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My GMU Econ colleague Vincent Geloso reports on an important finding about the measurement of inflation (or deflation).

Jennifer Huddleston warns of the dangers of the FTC’s hyperactive interventions. A slice:

For the millions of consumers who enjoy the benefits of their Amazon Prime membership, Amazon’s annual Prime Day has effectively become a new Black Friday in July. But while Prime Day may be a chance to grab a great deal, Amazon’s popular Prime program has, at times, drawn attention from regulators.

A new FTC case alleges that these consumers are not willing members of Prime, but instead are trapped or misled into their membership. In June, the FTC filed a complaint against Amazon for their usage of “dark patterns” to manipulate consumers into enrolling in the company’s Prime subscription and overcomplicating the process to cancel. The agency alleges design features, such as the location of the subscribe button on the online checkout screen and the multiple webpages required to click through to initiate a cancellation of Prime, are “tricking and trapping” consumers into their subscription.

Amazon rejected the “concerning” claims of the complaint in a statement,maintaining that they “make it clear and simple” for consumers to subscribe and unsubscribe from its Prime service. As many have pointed out, unlike some services, cancelling Amazon Prime takes a mere six clicks and not the more cumbersome processes many consumers experience with gyms, newspapers, or cable, where they can click to subscribe but must call or go in person to cancel.

As Prime Day’s popularity shows, Prime members remain members because they find the service valuable. In fact, following the popularity of Prime, other large retailers like Walmart have launched their own similar services. Many retailers, including Target and Macys, will also have July deal weeks to counter Amazon’s Prime Week. Shoppers continue to have an abundance of choices when it comes to retail — both online and offline — and feel that consumers have many options.

Also from Jennifer Huddleston is this celebration of the FTC’s failure to stop the acquisition by Microsoft of Activision. A slice:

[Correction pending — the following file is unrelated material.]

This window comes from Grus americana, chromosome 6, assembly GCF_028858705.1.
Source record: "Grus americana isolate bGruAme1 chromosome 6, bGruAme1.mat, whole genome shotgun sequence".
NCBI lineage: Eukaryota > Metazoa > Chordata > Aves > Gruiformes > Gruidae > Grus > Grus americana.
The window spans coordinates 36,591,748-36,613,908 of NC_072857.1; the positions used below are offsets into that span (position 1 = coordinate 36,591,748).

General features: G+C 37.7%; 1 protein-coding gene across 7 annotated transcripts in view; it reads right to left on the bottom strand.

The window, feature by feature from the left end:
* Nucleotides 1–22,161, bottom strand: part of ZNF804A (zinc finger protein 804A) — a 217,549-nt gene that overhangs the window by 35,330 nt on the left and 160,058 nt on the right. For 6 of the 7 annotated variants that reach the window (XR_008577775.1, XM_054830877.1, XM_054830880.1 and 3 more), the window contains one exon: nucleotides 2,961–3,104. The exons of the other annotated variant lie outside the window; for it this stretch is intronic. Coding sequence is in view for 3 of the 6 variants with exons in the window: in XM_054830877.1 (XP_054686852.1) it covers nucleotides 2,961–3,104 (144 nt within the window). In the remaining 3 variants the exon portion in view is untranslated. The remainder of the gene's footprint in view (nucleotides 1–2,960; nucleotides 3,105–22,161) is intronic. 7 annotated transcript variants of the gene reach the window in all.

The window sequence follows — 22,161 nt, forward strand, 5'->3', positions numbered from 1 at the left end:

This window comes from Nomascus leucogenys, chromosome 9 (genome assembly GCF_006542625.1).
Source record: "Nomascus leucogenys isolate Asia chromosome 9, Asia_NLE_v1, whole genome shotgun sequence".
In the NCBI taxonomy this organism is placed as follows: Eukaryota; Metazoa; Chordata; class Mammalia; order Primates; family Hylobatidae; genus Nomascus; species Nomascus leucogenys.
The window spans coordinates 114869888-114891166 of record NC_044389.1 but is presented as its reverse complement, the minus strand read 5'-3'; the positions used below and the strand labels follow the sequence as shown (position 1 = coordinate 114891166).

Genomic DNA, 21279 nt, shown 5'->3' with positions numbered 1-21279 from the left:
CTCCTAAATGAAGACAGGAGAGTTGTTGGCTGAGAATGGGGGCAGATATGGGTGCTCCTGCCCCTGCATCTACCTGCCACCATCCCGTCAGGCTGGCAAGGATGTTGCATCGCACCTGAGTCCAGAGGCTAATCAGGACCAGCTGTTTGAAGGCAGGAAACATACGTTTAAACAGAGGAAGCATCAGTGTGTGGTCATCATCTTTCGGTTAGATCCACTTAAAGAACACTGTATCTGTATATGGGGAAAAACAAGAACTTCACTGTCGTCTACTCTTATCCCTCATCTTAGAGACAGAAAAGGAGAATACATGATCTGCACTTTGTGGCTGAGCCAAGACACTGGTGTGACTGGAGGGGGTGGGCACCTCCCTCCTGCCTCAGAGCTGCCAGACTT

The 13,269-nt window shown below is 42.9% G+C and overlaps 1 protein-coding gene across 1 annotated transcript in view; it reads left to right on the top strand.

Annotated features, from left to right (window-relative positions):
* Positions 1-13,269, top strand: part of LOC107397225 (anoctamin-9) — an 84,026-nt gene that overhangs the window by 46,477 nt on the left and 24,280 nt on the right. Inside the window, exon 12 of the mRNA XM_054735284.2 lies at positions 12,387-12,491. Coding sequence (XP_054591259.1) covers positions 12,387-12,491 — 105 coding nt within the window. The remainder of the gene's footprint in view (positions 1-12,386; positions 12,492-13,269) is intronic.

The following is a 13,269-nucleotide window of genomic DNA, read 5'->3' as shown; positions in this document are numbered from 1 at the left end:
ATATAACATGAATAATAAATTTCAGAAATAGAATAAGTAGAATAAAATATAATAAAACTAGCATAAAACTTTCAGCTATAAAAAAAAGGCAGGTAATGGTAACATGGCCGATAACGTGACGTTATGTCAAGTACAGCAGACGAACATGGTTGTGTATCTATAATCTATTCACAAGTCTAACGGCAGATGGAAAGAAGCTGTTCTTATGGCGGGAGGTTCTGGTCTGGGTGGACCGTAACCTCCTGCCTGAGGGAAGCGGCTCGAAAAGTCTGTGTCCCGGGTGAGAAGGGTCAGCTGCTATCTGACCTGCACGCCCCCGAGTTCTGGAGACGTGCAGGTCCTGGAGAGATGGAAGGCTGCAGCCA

The gaming market remains competitive with a wide variety of options available to them. Many factors, including the availability of games, go into a consumer’s decision about their gaming consumption. In addition to multiple console options, the gaming ecosystem also includes P.C. games and an increasingly popular mobile gaming market. The Microsoft-Activision deal allows Microsoft to acquire popular franchises including Call of Duty and Candy Crush, but it will still face significant competition from Sony and Nintendo.

My intrepid Mercatus Center colleague, Veronique de Rugy, is understandably unimpressed with Bidenomics. Two slices:

Begin with Bidenomics’ hallmark: record spending. The president likes to claim he’s cut the deficit, but his allies in a unified Democratic congress have enacted $5 trillion in new spending over the decade. In an old-fashioned move, they have put most of it on Uncle Sam’s credit card rather than engaging in the politically unpopular move of paying with new taxes and spending offsets. As a result, annual budget deficits will grow over the next 10 years to around $3 trillion. For perspective, remember that just before the pandemic, the annual deficit was around $1 trillion.

This is no partisan argument. Looking at the spending trajectories under different presidents and Congresses, one realizes that this has been going on for a long time. Each administration and Congress irresponsibly outspends its predecessors, and each kicks the can down the road for future generations to deal with. This includes Republican presidents like Donald Trump and George W. Bush. Yet, this president took it to another level with an over-the-top embrace of the fiscal irresponsibility of the $2 trillion American Rescue Plan, which turned modest post-pandemic inflation into a 40-year inflation record.


There is one area, however, where Bidenomics has been extremely successful: favoritism. The administration’s industrial policy has aggressively subsidized preferred industries such as semiconductors and electric cars, sheltered special interests from the accountability of consumers through mandates and bans, and boosted the fortunes of its union friends. Most of this took place under the cover of reviving the manufacturing sector and making long-term investments in sectors vital to our national well-being — and, of course, competing with China. As The Wall Street Journal’s Andy Kessler noted, “All that’s missing from his ‘new Washington consensus’ is Soviet-style Five Year Plans.”

Andrew Stuttaford gets the reality of industrial policy. A slice:

It is true that some of these officials, such as technocrats and planners on the left (and, for that matter, the right) do see industrial policy as tools to achieve “higher ends” (normally they take it on upon themselves to decide what “higher” is) and “broader national aims” (once again, something they define). The more opportunist among them, however, see the pursuit of such aims and ends as a source of careers, power, and rich pickings, even as, in some cases, they convince themselves it’s in a good cause. Technocracy is a rent-seeker’s paradise.

Another athlete chooses a low-tax state.”

Pierre Lemieux praises The Economist for understanding the the price system.

John Stossel is right: “Affirmative action is racist and therefore wrong.”

Alexander Hughes reports on some lingering negative effects of school closures induced by covid panic.

Jay Bhattacharya tweets:

I wonder if the @nytimes or @washingtonpost could ever be as intellectually honest about their disastrously incorrect covid coverage as @derfreitag, which just apologized for theirs.